Tuvaluans love dancing, be it their traditional fatele, more energetic than Gilbertese dancing, or the predictable twist. Traditional dancing is performed on special occasions, such as when opening a building, greeting special visitors, or celebrating holidays. Get in on the singing, dancing, and general frivolity taking place at the maneapa almost every night. On Funafuti, migrants from each outer island have their own maneapa, so ask around to find out if anything is on. Or just listen for the rhythmic sounds and head that way. Sometimes the local I-Kiribati do Gilbertese dances. On festive occasions many people wear flower garlands called fou (rhymes with Joe) in their hair. Each island has its own style.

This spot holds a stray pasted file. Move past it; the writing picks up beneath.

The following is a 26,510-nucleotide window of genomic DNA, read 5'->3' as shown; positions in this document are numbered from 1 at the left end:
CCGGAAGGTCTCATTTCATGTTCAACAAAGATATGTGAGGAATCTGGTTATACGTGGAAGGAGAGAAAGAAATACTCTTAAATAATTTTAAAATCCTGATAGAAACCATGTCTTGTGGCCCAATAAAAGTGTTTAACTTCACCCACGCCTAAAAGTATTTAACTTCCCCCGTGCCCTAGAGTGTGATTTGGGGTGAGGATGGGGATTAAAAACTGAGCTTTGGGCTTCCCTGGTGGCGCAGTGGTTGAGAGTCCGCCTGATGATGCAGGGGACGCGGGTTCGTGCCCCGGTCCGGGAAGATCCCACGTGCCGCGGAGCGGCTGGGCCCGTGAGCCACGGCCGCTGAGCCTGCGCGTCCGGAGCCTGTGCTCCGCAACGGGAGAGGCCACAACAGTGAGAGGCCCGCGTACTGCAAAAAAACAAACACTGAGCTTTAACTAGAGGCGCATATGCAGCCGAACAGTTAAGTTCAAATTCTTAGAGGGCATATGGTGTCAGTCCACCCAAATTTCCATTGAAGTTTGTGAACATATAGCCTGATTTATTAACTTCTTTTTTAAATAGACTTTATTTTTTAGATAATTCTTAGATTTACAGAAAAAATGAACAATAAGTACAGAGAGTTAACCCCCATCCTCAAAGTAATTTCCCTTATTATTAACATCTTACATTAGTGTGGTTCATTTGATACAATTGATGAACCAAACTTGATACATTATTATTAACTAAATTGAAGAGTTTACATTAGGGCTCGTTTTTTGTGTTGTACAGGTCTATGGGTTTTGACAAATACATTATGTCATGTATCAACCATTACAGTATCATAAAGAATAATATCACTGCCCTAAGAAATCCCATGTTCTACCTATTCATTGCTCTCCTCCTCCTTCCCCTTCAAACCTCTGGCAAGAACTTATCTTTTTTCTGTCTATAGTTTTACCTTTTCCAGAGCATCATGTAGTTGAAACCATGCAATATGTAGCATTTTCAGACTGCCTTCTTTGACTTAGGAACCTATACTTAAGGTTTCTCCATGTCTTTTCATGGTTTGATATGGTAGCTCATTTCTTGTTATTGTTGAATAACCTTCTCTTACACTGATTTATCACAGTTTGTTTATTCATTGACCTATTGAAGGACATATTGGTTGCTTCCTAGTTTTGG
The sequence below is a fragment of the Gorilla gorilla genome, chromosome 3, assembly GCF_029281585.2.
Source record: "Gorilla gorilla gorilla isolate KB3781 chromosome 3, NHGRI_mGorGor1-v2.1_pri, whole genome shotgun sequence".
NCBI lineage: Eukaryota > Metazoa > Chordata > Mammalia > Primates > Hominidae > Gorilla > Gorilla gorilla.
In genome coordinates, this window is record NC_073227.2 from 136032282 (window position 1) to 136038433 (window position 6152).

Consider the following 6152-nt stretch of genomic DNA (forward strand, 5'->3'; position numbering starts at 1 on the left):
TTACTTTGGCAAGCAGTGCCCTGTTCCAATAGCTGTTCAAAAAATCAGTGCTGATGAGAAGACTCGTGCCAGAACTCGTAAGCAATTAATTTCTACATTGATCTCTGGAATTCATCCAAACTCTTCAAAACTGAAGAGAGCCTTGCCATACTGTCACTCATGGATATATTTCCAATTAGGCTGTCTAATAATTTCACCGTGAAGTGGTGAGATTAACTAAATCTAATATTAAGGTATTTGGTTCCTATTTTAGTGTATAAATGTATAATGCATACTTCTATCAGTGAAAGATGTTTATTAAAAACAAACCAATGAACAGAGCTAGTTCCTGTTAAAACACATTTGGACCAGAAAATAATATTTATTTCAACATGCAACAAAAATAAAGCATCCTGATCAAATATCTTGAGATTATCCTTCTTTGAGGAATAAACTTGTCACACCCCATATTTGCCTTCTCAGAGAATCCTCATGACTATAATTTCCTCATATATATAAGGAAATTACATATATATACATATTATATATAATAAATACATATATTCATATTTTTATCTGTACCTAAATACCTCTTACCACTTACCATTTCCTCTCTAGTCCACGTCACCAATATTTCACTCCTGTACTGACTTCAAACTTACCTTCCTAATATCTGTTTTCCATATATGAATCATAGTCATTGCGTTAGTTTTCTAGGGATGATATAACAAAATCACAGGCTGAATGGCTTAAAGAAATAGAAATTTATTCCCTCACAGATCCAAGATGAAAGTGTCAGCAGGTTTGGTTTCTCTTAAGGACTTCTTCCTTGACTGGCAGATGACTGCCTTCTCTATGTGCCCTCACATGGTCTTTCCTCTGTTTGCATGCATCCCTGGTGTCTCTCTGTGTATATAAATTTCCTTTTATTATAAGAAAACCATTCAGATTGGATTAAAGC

Ask where you can watch te ano (the ball), the national game. Two teams line up facing one another and competition begins with one member throwing the heavy ball toward the other team, who must hit it back with their hands. Points are scored if the opposite team lets the ball fall and the first team to reach 10 wins. Obviously, weak players are targeted and the matches can be fierce (but usually friendly). The game ends with the losers performing a funny song and dance routine intended to bring the winners back to earth.